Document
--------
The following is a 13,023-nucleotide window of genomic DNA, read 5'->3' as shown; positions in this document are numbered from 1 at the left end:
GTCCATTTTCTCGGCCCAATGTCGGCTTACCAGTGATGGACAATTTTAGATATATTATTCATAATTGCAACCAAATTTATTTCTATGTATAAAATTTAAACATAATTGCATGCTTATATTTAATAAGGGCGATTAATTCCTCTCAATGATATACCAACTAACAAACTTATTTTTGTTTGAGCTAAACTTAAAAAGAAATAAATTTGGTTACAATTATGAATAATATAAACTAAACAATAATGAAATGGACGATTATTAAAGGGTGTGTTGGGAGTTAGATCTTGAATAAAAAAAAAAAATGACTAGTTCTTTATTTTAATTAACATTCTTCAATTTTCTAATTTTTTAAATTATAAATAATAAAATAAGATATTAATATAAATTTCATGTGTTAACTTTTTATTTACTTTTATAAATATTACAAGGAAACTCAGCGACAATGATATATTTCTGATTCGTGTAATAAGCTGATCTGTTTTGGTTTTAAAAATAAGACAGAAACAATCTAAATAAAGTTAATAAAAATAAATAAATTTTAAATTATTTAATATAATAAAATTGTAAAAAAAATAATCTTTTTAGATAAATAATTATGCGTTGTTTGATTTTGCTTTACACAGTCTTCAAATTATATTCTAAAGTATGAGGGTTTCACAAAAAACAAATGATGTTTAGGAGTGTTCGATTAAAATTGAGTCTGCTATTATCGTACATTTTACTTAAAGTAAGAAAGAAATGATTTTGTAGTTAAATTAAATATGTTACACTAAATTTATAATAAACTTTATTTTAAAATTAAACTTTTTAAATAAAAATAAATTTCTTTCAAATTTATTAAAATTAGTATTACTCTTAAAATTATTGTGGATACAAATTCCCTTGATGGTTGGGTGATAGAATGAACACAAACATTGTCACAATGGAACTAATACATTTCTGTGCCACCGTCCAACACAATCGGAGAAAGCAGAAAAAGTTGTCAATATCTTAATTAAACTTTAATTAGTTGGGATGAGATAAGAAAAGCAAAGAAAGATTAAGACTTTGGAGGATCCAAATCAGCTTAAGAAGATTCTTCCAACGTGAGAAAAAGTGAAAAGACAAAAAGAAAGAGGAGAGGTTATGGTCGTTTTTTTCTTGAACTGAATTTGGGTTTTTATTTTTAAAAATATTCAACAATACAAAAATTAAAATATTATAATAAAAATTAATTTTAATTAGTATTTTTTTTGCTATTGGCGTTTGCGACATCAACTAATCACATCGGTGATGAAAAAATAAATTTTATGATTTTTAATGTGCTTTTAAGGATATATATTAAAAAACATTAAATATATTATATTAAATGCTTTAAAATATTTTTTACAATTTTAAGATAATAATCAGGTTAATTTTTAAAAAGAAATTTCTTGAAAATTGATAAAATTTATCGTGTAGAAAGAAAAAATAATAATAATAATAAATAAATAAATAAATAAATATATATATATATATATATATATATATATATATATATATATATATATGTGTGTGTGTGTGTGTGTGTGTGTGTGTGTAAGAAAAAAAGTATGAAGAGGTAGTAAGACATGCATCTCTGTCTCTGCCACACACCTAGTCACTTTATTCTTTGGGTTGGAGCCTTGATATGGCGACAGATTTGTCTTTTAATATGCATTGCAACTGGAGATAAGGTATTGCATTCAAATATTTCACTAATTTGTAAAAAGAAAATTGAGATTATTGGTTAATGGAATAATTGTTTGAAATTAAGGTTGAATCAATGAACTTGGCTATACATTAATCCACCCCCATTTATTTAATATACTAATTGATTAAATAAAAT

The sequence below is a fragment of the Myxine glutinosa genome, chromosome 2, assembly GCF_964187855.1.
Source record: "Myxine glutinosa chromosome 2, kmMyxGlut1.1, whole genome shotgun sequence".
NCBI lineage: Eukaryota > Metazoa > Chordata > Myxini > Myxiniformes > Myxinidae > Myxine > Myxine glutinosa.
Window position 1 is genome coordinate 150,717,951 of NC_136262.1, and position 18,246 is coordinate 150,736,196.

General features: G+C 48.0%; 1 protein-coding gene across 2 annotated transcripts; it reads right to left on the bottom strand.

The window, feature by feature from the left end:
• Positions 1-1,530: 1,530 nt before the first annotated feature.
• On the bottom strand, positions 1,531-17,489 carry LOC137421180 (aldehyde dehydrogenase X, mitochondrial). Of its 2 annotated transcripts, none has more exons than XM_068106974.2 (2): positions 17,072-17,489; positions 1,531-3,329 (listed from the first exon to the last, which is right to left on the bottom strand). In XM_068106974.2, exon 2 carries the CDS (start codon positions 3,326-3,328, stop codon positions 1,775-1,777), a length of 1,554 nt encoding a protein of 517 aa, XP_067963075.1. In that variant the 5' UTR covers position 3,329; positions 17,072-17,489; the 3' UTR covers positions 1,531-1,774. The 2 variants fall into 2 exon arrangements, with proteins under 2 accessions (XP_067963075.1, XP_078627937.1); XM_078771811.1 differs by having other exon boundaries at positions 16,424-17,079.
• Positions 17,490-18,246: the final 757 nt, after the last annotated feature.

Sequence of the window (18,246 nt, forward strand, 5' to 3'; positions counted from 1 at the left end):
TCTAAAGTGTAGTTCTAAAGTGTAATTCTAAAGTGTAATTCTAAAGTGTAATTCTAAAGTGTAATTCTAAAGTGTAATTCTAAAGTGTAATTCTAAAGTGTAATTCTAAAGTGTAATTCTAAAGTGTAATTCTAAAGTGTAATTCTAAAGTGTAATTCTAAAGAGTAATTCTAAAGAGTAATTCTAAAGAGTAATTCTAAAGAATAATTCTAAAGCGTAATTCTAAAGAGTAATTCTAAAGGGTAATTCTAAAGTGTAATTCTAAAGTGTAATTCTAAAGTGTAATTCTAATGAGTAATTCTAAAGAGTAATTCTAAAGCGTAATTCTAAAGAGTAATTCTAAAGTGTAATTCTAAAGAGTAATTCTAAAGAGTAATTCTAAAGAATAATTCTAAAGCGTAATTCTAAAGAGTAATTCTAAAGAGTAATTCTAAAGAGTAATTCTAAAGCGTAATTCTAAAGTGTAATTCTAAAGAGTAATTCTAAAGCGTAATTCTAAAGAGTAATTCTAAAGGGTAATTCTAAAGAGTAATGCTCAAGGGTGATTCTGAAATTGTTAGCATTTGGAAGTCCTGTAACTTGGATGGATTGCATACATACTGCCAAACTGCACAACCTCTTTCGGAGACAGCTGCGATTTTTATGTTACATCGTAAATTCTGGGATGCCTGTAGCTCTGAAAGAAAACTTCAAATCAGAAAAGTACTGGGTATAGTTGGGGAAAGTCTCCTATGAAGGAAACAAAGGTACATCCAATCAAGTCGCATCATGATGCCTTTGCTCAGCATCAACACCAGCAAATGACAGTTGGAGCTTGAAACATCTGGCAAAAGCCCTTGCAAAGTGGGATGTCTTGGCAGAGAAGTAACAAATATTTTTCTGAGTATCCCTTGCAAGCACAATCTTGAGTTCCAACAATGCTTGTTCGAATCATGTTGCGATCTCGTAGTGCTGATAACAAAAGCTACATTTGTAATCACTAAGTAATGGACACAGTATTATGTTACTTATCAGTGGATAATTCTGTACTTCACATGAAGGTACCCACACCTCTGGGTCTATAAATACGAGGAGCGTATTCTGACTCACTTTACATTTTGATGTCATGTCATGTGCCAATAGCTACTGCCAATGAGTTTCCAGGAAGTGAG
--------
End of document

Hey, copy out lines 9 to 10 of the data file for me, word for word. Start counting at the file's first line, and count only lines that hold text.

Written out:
• Positions 1-1,530: 1,530 nt before the first annotated feature.
• On the bottom strand, positions 1,531-17,489 carry LOC137421180 (aldehyde dehydrogenase X, mitochondrial). Of its 2 annotated transcripts, none has more exons than XM_068106974.2 (2): positions 17,072-17,489; positions 1,531-3,329 (listed from the first exon to the last, which is right to left on the bottom strand). In XM_068106974.2, exon 2 carries the CDS (start codon positions 3,326-3,328, stop codon positions 1,775-1,777), a length of 1,554 nt encoding a protein of 517 aa, XP_067963075.1. In that variant the 5' UTR covers position 3,329; positions 17,072-17,489; the 3' UTR covers positions 1,531-1,774. The 2 variants fall into 2 exon arrangements, with proteins under 2 accessions (XP_067963075.1, XP_078627937.1); XM_078771811.1 differs by having other exon boundaries at positions 16,424-17,079.